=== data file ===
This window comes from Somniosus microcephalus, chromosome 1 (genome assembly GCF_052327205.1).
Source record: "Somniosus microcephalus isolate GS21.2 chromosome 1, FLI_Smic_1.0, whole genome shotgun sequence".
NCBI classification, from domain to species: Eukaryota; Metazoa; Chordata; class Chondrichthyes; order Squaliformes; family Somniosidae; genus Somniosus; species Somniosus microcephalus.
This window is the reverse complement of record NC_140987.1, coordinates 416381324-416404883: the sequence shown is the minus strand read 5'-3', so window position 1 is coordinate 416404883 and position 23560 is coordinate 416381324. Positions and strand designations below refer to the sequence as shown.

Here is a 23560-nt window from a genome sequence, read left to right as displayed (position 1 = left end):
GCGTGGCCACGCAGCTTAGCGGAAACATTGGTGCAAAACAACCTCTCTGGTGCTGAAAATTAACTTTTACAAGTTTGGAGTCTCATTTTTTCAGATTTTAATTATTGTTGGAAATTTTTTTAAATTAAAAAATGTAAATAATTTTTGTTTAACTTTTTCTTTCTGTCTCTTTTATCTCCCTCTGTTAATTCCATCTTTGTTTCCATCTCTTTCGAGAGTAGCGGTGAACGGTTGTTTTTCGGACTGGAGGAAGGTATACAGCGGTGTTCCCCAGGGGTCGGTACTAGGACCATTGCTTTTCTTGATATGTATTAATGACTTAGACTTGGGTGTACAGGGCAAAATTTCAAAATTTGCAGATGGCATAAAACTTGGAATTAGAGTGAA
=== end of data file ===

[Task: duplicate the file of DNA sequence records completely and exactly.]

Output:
This window comes from Somniosus microcephalus, chromosome 1 (genome assembly GCF_052327205.1).
Source record: "Somniosus microcephalus isolate GS21.2 chromosome 1, FLI_Smic_1.0, whole genome shotgun sequence".
NCBI classification, from domain to species: Eukaryota; Metazoa; Chordata; class Chondrichthyes; order Squaliformes; family Somniosidae; genus Somniosus; species Somniosus microcephalus.
This window is the reverse complement of record NC_140987.1, coordinates 416381324-416404883: the sequence shown is the minus strand read 5'-3', so window position 1 is coordinate 416404883 and position 23560 is coordinate 416381324. Positions and strand designations below refer to the sequence as shown.

Here is a 23560-nt window from a genome sequence, read left to right as displayed (position 1 = left end):
GCGTGGCCACGCAGCTTAGCGGAAACATTGGTGCAAAACAACCTCTCTGGTGCTGAAAATTAACTTTTACAAGTTTGGAGTCTCATTTTTTCAGATTTTAATTATTGTTGGAAATTTTTTTAAATTAAAAAATGTAAATAATTTTTGTTTAACTTTTTCTTTCTGTCTCTTTTATCTCCCTCTGTTAATTCCATCTTTGTTTCCATCTCTTTCGAGAGTAGCGGTGAACGGTTGTTTTTCGGACTGGAGGAAGGTATACAGCGGTGTTCCCCAGGGGTCGGTACTAGGACCATTGCTTTTCTTGATATGTATTAATGACTTAGACTTGGGTGTACAGGGCAAAATTTCAAAATTTGCAGATGGCATAAAACTTGGAATTAGAGTGAA